My oldest niece got a plastic veterinary play set for Christmas. It included all of the essentials any vet would need: a toy puppy for a check-up, a roll-chart, stethoscope, otoscope (which we called the “something-scope,” since I could not remember the name of the instrument at that moment), clip-on casts, X-ray cards with the toy puppy’s picture (we named him Sparky), Band-Aids, a clipboard, a thermometer, and a syringe for Sparky’s medicine. My niece was Sparky’s doctor, and I, the assistant. She loaded up the roll-chart, Sparky included, and moved from my sister’s attached kitchen island to the couch where we were sitting. She parked the chart and immediately popped Sparky’s first X-ray image into the X-ray machine.
“Here, Uncle Sheldon.” She handed me the syringe and looked at me with an ‘okay-what-now’ sparkle of imagination.
“Alright, now we need to give Sparky his shot since we are gonna be putting a cast on him. Look, you give it to him by his shoulder.” Her eyes locked on Sparky as I administered his shot. Instantly, taking on Sparky’s character, she yelped.
“Shh, shh, it’s okay, Sparky!” I said. We both scratched Sparky’s noggin, then my niece panted happily, indicating that Sparky was okay and that we could continue caring for him. My niece then swapped out the X-ray images of Sparky as I checked his heart and lungs with the stethoscope. We did not find any peas or carrots with the something-scope. Then while I finished checking Sparky’s temperature (under his front leg, of course), I noticed my niece “taking notes'' on her clipboard.
“Now we have to put this on Sparky because he got hurt,” she said, scooping up the casts from under the roll-cart.
“Okay, I’ll pet him and keep him calm while you get them on.”
Once the casts were properly clipped on, my niece whimpered quietly as Sparky. Then she flipped back to the compassionate doctor character, saying, “Shh, shh, it’s okay, Sparky!” The little plastic pup turned happy once more and even “jumped up” to lick my cheek.
“Do you wanna be a vet one day?” I asked her.
“I don’t know,” she chuckled, petting Sparky.
“I think you’d be a good one. Sparky likes you!” I said.
“But Sparky isn’t a real dog.” Her voice held wonder.
“That’s okay. If you do wanna be a vet one day, just know you can!” She lit up with the cheesiest smile, giggled joyfully, and scooted her cart away to the next adventure.
Imagination and creativity start at a young age. Some children start developing a sense for ideas as early as two or three years old. It could simply begin with stacking blocks, to then toppling them over in a burst of joy only to rebuild and repeat, eventually growing to more animated play, like giving character or function to any variety of toys they may have. Children have a natural ‘let’s-figure-it-out’ sense of wonder. When it comes to helping them maintain that sense, how can one continue to encourage their imagination and creativity beyond the early developmental years?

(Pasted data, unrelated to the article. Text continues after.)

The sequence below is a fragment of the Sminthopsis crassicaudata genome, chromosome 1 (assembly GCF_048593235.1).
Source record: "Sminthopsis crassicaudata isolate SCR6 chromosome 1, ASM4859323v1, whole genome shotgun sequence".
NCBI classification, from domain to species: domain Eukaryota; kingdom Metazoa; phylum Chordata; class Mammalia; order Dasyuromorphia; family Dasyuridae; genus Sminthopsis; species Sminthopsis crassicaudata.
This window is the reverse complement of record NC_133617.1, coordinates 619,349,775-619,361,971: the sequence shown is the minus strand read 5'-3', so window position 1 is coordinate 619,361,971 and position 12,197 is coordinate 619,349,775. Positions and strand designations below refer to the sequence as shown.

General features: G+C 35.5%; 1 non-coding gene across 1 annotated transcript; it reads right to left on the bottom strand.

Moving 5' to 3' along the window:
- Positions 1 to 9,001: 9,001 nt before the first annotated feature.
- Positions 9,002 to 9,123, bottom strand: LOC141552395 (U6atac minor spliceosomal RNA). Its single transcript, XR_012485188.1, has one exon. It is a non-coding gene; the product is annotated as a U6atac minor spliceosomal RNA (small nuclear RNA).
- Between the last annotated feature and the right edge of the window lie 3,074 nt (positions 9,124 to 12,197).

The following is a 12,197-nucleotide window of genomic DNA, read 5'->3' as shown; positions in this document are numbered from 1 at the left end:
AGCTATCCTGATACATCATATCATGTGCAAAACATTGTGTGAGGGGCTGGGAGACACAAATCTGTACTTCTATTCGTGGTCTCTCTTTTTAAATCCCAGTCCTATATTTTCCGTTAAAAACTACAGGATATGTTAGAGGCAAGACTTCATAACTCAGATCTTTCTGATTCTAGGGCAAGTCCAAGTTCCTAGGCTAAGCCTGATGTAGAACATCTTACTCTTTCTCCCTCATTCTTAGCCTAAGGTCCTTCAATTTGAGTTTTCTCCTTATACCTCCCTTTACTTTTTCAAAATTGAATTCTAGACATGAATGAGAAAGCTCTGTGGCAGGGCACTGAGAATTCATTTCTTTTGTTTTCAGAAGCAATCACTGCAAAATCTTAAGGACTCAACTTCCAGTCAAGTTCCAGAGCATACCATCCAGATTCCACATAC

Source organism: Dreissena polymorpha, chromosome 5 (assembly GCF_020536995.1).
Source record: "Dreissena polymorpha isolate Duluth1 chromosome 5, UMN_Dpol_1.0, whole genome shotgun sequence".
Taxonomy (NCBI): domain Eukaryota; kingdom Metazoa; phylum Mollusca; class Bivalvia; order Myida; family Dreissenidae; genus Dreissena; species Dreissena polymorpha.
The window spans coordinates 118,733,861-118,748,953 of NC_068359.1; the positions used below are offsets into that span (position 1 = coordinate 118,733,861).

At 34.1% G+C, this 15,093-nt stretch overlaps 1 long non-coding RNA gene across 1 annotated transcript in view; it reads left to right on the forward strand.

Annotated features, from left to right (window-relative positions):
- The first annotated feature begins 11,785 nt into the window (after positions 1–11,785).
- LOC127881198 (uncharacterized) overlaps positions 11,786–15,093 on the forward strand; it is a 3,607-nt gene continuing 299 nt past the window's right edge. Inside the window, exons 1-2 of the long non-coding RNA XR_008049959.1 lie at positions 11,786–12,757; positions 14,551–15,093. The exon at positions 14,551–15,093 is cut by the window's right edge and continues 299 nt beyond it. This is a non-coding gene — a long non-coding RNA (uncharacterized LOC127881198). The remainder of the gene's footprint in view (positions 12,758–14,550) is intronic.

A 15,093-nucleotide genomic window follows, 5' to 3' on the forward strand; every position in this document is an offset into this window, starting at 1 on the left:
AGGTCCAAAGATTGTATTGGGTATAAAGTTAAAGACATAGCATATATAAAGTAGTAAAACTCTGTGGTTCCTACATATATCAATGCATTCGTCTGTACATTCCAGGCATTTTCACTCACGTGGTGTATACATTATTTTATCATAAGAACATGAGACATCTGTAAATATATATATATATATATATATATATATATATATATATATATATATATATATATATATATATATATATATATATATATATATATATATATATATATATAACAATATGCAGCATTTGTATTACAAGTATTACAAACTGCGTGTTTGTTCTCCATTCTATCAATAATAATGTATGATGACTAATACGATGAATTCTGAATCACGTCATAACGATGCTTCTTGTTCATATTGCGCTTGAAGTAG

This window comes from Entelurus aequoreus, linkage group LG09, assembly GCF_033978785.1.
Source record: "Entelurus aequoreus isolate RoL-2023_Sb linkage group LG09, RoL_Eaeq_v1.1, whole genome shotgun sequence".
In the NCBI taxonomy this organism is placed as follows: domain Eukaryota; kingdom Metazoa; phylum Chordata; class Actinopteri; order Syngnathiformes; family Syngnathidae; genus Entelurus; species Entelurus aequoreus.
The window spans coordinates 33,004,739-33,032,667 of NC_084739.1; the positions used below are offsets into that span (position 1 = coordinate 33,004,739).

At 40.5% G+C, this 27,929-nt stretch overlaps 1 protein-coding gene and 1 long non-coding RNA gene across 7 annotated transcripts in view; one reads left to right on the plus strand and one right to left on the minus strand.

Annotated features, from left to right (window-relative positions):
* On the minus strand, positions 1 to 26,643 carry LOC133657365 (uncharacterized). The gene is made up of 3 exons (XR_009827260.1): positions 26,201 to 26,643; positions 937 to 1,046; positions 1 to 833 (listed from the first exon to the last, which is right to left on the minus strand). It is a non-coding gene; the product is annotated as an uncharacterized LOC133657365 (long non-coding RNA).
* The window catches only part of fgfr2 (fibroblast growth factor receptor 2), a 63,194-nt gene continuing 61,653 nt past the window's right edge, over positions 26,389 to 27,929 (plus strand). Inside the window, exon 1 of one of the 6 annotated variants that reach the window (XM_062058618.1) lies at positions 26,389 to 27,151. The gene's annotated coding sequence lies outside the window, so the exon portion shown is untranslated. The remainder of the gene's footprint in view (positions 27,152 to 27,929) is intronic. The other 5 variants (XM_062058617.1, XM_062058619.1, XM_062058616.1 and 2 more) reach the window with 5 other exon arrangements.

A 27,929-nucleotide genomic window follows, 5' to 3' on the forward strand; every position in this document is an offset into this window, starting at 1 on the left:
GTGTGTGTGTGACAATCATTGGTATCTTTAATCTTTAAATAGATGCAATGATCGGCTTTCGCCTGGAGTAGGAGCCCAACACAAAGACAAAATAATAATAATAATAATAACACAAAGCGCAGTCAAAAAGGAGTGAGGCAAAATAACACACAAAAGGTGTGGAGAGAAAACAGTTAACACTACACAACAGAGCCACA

An excellent starting point is not just encouraging artistry and enhancement of creativity but helping to initiate it. These days, especially if you find one big enough, most Dollar Trees or Dollar Generals have at least the most basic starter supplies. If one finds it difficult to provide pens, pencils, paper, books, or art supplies, extend a resource as to where to get them. Local libraries are more than stacks of inked up fun and knowledge nowadays. A variety of resources exist in modern libraries, including equipment rentals (cameras and video recorders), access to local history/artwork, and even passes to parks and museums. This can lead to opportunities toward incorporating the youth’s interest further in their perspective medium. Not only into their learning life but also in their everyday life. If you are a parent and are not particularly sure if you understand the depth of your child’s artistry, at least take strides toward respecting and appreciating the drive and ambition they possess to pursue a craft. If you are the friend of someone interested in enhancing their imagination or artistic vision, take moments to do the same. Part of being human is having a community of contemporaries and constructive appreciators to motivate you to produce your best work; if someone else can encourage you to nurture your imagination, why could you not do the same for yourself?
That’s the most important aspect of encouragement. Realizing that, while having others in your corner can and should help, it all boils down to your self-propulsion. This is where immersing yourself further into active use of your imagination becomes critical. If you write crappy words… write more crappy words while taking time to read the crappy words that others had to start with. Though these quotations from the great horror/fantasy author Stephen King are about writing, I believe they can be applied to any artistic medium: “The scariest moment is always before you start,” and, “You can, you should, and if you’re brave enough to start, you will.”
The next generation of artists wants to face the real, raw nature of living. They are not the beat-around-the-bush type. They want to take ideas and soar with them, making their art the heart of their living experience. Young local Midwest emo/math rock musicians, Scene Zero (based out of Winamac), agree that encouraging the youth comes with not treating them like they do not see and cannot understand what is going on in the world around them. Censoring their perception constrains their creative flow and does not allow them to process this existence through a reflective lens. One of the most storied bands in the history of progressive artistic noise, Green Day, started with two fourteen-year-old friends. Their need to dive into the raw, energetic sound swirling inside of